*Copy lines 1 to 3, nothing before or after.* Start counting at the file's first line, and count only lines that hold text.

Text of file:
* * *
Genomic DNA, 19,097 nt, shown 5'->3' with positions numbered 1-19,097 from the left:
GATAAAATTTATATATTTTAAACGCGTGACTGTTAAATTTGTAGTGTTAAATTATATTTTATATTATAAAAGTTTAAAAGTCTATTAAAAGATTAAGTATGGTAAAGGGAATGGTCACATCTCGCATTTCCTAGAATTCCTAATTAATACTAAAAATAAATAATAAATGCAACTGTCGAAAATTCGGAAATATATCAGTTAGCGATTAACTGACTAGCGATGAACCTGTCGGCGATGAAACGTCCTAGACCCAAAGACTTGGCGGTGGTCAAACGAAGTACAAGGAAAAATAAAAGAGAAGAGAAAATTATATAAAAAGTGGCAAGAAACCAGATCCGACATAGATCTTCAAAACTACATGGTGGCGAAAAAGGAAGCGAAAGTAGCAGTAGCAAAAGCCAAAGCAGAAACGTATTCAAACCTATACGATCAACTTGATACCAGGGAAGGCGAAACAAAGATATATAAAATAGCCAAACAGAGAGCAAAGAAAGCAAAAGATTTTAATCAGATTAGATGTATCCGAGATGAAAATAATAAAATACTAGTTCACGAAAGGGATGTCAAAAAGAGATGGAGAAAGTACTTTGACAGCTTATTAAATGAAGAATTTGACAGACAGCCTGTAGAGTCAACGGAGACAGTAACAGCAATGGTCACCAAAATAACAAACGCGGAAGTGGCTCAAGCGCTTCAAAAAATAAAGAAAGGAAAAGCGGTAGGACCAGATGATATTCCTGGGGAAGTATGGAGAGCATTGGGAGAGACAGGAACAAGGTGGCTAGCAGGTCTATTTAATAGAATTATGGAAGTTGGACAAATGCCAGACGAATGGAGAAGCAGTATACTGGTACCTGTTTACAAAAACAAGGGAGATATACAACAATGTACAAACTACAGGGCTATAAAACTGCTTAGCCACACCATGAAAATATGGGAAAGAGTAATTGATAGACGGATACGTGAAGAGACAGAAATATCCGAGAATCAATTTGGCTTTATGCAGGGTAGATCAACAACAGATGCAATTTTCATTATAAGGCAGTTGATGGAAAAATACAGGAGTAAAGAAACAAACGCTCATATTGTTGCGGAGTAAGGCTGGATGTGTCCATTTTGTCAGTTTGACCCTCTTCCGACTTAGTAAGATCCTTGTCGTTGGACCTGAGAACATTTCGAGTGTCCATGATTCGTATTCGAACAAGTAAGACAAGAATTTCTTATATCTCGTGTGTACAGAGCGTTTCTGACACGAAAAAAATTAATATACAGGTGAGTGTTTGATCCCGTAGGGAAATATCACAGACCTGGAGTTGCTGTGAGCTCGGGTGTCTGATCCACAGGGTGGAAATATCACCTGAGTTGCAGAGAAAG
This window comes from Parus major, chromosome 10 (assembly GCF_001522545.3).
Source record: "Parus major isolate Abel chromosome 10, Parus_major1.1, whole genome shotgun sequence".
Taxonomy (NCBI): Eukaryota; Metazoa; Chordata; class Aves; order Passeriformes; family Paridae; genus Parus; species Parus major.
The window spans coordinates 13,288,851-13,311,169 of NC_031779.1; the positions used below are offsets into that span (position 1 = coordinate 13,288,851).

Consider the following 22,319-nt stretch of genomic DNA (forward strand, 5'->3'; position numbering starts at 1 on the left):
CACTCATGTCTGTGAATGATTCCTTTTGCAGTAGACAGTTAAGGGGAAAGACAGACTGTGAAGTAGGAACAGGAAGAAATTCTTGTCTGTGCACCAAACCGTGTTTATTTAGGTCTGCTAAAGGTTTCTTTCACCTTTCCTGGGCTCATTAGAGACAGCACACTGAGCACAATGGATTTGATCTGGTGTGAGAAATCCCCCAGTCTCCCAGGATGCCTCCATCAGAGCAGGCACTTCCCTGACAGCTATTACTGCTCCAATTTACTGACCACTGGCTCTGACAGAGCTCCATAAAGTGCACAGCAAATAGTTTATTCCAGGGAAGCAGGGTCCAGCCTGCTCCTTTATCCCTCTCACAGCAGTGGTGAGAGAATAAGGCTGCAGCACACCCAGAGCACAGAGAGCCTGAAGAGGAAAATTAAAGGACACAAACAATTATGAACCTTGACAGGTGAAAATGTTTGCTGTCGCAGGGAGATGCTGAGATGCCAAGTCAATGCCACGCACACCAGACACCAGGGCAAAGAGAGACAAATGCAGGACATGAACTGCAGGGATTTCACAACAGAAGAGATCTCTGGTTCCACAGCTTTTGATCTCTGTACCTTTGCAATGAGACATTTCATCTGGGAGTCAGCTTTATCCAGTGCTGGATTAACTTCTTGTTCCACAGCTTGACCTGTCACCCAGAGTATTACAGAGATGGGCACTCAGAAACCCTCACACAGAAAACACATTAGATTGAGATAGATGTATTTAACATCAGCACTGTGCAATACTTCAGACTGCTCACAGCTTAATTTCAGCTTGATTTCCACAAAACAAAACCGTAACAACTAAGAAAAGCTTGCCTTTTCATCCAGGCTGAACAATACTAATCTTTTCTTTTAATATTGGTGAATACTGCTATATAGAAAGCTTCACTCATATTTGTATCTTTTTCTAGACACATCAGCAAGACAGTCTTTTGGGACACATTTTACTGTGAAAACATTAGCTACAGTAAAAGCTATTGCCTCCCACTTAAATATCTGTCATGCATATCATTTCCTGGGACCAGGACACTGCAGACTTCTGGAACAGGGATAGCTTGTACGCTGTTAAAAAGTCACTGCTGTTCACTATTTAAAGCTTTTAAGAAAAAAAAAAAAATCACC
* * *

Genomic DNA, 19,097 nt, shown 5'->3' with positions numbered 1-19,097 from the left:
GATAAAATTTATATATTTTAAACGCGTGACTGTTAAATTTGTAGTGTTAAATTATATTTTATATTATAAAAGTTTAAAAGTCTATTAAAAGATTAAGTATGGTAAAGGGAATGGTCACATCTCGCATTTCCTAGAATTCCTAATTAATACTAAAAATAAATAATAAATGCAACTGTCGAAAATTCGGAAATATATCAGTTAGCGATTAACTGACTAGCGATGAACCTGTCGGCGATGAAACGTCCTAGACCCAAAGACTTGGCGGTGGTCAAACGAAGTACAAGGAAAAATAAAAGAGAAGAGAAAATTATATAAAAAGTGGCAAGAAACCAGATCCGACATAGATCTTCAAAACTACATGGTGGCGAAAAAGGAAGCGAAAGTAGCAGTAGCAAAAGCCAAAGCAGAAACGTATTCAAACCTATACGATCAACTTGATACCAGGGAAGGCGAAACAAAGATATATAAAATAGCCAAACAGAGAGCAAAGAAAGCAAAAGATTTTAATCAGATTAGATGTATCCGAGATGAAAATAATAAAATACTAGTTCACGAAAGGGATGTCAAAAAGAGATGGAGAAAGTACTTTGACAGCTTATTAAATGAAGAATTTGACAGACAGCCTGTAGAGTCAACGGAGACAGTAACAGCAATGGTCACCAAAATAACAAACGCGGAAGTGGCTCAAGCGCTTCAAAAAATAAAGAAAGGAAAAGCGGTAGGACCAGATGATATTCCTGGGGAAGTATGGAGAGCATTGGGAGAGACAGGAACAAGGTGGCTAGCAGGTCTATTTAATAGAATTATGGAAGTTGGACAAATGCCAGACGAATGGAGAAGCAGTATACTGGTACCTGTTTACAAAAACAAGGGAGATATACAACAATGTACAAACTACAGGGCTATAAAACTGCTTAGCCACACCATGAAAATATGGGAAAGAGTAATTGATAGACGGATACGTGAAGAGACAGAAATATCCGAGAATCAATTTGGCTTTATGCAGGGTAGATCAACAACAGATGCAATTTTCATTATAAGGCAGTTGATGGAAAAATACAGGAGTAAAGAAACAAACGCTCATATTGTTGCGGAGTAAGGCTGGATGTGTCCATTTTGTCAGTTTGACCCTCTTCCGACTTAGTAAGATCCTTGTCGTTGGACCTGAGAACATTTCGAGTGTCCATGATTCGTATTCGAACAAGTAAGACAAGAATTTCTTATATCTCGTGTGTACAGAGCGTTTCTGACACGAAAAAAATTAATATACAGGTGAGTGTTTGATCCCGTAGGGAAATATCACAGACCTGGAGTTGCTGTGAGCTCGGGTGTCTGATCCACAGGGTGGAAATATCACCTGAGTTGCAGAGAAAG
This window comes from Parus major, chromosome 10 (assembly GCF_001522545.3).